Tiger

Panther KT and JT before Kranhalle scaled

Haustenbeck’s Heritage: Taking Inventory

This entry is part 2 of 3 in the series Haustenbeck's Heritage

In this part of the “Haustenbeck’s Heritage” series we will take a look at the vehicles that were present after the war on Henschel’s proving ground at Haustenbeck. For an introduction to this facility, also known as Panzerversuchsstation 96, read my previous article that appeared in this series.

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BU 8016 Four German heavy tanks at the Henschel tank testing ground at Haustenbeck near Paderborn Germany June 1945.

Haustenbeck’s Heritage: Rise and Fall

The name “Haustenbeck” will ring a bell with many a tank fanatic. Not only were the heavy Tiger tanks tested here by Henschel, but this was also the place where the super-heavy E-100 and Grille 17 prototypes were found. Henschel’s test site near Haustenbeck was one of a kind and deemed invaluable by the Allies after its capture. Therefore activities on the site continued after the war under Allied supervision. Many of the vehicles were sent to the UK for further evaluation. But what actually happened in Haustenbeck, why exactly did Henschel settle here? And how did the E-100 and Grille 17 end up in Haustenbeck at all?

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IMGP2140

King of the bulge

One of only a handful left, this King Tiger is perhaps the best known of the lot. Located in the picturesque town of La Gleize in the Ardennes, Belgium, this is the only Tiger II visible from the public road. Because of the incredible amount of photos I have taken, I decided to split this walk-around into multiple parts. In this first post I will dive into the events that would eventually lead to the loss of this Tiger. In upcoming parts, the Tiger and all of its components will be featured in more detail.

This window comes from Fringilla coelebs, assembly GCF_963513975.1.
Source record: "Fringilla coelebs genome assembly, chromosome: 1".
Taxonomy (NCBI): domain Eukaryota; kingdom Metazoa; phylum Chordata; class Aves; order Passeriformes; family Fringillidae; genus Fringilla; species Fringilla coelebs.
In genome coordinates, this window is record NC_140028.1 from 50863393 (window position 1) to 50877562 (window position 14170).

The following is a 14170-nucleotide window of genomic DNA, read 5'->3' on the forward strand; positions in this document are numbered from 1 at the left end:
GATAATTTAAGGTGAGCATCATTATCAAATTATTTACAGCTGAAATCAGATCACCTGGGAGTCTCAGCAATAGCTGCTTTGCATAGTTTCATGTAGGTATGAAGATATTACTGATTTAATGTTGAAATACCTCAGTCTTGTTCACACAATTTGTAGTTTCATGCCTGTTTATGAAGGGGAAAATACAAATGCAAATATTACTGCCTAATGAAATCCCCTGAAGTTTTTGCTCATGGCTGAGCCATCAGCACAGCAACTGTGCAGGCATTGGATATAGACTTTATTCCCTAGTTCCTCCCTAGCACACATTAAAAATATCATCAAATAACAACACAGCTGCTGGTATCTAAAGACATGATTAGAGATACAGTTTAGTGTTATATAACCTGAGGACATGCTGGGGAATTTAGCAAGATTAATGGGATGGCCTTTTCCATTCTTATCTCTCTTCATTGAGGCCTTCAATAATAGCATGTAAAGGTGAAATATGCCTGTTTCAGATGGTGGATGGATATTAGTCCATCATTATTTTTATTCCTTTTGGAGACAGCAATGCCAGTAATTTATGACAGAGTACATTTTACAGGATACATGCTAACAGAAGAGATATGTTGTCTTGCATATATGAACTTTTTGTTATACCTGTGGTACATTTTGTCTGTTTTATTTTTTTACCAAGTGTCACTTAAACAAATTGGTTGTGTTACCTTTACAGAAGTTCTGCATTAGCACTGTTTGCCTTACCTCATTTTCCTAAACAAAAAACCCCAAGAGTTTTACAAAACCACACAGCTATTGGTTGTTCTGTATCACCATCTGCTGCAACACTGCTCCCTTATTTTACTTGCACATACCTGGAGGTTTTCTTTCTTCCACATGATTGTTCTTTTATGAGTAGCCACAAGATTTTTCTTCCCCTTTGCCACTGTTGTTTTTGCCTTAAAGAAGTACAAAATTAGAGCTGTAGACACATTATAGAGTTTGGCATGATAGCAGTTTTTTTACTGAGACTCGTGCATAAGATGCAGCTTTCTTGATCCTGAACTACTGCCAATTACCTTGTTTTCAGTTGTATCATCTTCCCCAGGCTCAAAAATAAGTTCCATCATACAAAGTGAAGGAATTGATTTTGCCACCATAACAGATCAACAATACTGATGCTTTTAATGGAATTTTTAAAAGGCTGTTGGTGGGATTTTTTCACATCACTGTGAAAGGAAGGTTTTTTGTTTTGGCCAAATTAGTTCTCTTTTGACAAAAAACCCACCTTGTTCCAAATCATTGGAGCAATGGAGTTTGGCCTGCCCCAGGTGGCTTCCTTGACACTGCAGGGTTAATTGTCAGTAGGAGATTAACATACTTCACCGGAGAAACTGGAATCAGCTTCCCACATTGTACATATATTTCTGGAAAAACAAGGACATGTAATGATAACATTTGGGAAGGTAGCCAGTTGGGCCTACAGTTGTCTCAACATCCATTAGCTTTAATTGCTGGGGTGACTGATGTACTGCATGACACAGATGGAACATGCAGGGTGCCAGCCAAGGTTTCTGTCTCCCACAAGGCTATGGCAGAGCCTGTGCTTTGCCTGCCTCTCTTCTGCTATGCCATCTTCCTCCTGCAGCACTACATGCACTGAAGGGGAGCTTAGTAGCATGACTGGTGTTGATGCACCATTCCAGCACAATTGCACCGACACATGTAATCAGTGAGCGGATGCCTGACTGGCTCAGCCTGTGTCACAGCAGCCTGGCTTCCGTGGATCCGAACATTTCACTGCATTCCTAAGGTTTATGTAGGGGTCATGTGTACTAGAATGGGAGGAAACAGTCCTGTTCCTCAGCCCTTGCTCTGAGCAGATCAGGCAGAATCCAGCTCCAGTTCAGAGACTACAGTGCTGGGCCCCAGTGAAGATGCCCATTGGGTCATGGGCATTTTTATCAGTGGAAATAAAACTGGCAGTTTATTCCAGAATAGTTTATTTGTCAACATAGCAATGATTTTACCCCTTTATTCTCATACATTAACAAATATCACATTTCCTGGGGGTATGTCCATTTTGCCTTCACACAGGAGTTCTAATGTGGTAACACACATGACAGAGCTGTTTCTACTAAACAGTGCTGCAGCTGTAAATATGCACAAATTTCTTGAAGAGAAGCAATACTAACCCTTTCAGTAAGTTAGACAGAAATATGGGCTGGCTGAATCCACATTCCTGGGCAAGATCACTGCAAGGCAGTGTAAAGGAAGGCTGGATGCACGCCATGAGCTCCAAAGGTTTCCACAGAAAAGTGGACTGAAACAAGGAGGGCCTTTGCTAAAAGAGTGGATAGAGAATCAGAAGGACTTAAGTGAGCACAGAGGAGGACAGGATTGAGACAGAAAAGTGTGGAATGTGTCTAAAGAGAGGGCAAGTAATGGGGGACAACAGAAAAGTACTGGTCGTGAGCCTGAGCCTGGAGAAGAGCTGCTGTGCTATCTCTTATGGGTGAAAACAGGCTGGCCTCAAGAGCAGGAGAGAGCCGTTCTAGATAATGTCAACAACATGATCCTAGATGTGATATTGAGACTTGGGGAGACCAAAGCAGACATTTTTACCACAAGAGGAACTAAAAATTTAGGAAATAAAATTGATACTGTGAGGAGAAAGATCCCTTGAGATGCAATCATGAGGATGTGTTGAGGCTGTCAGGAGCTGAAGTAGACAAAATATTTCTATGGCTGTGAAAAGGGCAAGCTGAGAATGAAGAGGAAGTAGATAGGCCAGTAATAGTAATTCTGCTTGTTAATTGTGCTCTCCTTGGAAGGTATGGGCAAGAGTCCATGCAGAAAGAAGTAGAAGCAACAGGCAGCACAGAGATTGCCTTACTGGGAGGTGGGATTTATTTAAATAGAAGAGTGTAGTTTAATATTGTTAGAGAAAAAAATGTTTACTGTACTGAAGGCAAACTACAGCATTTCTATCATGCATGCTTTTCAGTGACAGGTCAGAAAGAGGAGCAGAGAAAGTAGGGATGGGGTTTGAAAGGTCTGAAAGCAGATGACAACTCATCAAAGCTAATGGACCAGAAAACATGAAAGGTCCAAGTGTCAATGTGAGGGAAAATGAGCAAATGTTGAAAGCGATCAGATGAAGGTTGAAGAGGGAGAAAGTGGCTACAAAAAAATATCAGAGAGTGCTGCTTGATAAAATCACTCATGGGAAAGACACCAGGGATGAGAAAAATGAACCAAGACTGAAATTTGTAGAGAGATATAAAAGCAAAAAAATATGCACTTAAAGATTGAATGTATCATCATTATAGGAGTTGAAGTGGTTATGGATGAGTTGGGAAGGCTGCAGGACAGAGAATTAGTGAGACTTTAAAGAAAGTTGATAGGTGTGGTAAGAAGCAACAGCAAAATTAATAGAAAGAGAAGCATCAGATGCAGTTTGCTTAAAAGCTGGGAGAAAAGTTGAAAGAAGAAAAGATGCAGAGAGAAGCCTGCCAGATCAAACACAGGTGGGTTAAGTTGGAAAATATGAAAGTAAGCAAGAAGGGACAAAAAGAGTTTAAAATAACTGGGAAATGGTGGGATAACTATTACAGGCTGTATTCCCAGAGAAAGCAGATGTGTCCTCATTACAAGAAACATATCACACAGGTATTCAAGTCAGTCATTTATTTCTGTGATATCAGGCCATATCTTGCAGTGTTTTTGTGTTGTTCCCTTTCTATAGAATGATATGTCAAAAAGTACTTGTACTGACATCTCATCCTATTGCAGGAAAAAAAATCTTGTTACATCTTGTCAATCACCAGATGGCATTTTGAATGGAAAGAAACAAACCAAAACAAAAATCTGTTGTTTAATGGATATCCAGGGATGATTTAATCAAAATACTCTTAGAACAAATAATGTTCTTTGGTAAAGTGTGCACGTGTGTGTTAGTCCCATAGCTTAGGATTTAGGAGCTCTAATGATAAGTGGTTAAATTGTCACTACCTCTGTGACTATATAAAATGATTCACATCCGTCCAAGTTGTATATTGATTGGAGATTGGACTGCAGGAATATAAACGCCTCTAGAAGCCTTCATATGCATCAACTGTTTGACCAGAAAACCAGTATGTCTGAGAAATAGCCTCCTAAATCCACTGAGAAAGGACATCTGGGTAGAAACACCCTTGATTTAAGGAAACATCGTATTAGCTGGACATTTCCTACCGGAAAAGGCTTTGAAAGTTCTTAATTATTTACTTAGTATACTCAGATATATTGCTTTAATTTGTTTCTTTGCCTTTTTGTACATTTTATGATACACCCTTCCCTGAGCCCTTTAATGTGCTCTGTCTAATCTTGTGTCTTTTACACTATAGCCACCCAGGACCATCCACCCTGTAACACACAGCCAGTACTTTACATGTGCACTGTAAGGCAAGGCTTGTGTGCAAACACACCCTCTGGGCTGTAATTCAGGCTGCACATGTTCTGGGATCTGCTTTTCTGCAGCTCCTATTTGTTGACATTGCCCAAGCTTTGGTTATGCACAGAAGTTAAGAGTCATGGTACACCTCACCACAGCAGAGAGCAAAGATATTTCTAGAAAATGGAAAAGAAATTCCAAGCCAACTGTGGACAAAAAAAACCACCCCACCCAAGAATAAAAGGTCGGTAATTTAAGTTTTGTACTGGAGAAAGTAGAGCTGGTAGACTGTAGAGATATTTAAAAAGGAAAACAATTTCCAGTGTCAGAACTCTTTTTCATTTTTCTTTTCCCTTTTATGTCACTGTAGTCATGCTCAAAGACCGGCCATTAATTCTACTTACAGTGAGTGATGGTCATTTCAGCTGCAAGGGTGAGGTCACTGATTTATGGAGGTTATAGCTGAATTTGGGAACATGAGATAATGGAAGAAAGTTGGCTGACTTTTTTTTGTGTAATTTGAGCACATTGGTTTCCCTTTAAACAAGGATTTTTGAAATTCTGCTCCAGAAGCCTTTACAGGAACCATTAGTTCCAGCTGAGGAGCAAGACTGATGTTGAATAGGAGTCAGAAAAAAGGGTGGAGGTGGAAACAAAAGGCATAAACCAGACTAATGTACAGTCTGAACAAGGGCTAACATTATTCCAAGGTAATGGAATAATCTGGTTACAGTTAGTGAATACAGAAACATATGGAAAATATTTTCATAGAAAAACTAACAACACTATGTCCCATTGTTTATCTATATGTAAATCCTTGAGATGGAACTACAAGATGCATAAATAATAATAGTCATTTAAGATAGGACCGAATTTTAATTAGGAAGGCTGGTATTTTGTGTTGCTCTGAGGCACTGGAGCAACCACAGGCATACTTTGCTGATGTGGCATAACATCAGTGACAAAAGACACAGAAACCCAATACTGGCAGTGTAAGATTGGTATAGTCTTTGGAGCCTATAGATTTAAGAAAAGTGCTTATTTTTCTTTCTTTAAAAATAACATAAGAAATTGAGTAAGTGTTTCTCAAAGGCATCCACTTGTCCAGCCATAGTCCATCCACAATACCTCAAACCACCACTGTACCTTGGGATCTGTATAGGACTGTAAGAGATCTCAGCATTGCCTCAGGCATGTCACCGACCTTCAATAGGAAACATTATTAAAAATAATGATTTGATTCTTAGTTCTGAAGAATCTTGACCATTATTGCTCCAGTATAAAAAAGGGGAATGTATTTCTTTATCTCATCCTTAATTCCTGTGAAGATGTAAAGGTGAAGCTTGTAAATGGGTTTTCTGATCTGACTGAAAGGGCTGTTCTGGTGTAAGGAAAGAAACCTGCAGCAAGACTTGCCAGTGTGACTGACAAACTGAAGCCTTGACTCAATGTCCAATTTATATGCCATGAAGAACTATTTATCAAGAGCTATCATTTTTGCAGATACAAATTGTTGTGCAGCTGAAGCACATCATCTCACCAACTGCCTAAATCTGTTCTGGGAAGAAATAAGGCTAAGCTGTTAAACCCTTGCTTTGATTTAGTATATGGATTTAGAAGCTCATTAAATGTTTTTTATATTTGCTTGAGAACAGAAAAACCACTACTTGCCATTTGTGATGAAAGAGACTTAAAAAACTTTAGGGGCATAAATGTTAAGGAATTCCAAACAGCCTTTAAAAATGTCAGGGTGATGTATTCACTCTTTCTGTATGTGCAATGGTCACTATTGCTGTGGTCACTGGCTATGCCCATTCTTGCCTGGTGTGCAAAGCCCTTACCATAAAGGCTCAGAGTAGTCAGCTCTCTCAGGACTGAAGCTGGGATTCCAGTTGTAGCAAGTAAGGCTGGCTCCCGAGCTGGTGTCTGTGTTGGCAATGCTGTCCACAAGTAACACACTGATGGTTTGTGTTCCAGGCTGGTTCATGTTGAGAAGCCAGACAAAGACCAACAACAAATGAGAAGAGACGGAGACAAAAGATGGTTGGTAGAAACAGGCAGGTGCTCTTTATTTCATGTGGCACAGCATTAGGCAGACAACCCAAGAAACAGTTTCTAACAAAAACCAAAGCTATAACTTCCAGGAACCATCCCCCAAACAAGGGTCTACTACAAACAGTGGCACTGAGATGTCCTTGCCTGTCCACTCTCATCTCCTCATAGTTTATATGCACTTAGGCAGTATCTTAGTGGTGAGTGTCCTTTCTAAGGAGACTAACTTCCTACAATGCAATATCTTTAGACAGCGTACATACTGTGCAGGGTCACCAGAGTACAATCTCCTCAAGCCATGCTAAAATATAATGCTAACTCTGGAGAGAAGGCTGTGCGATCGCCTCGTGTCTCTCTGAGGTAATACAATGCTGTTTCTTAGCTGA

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IMGP7348

A versatile duct – Feifel system

The name Feifel will ring a bell for many a Tiger tank fan. Feifel is the name of the air filtration system used on early Tigers, and is named after the engineer, professor Feifel, who pioneered the principle of the cyclone pre-filter. This type of filter was intended for use in very dusty or polluted environments where oil filters alone were ineffective. The filters were initially used on the Tigers of the schwere Panzer-Abteilungen 501 and 504 in North Africa and later also with various units on the eastern front.

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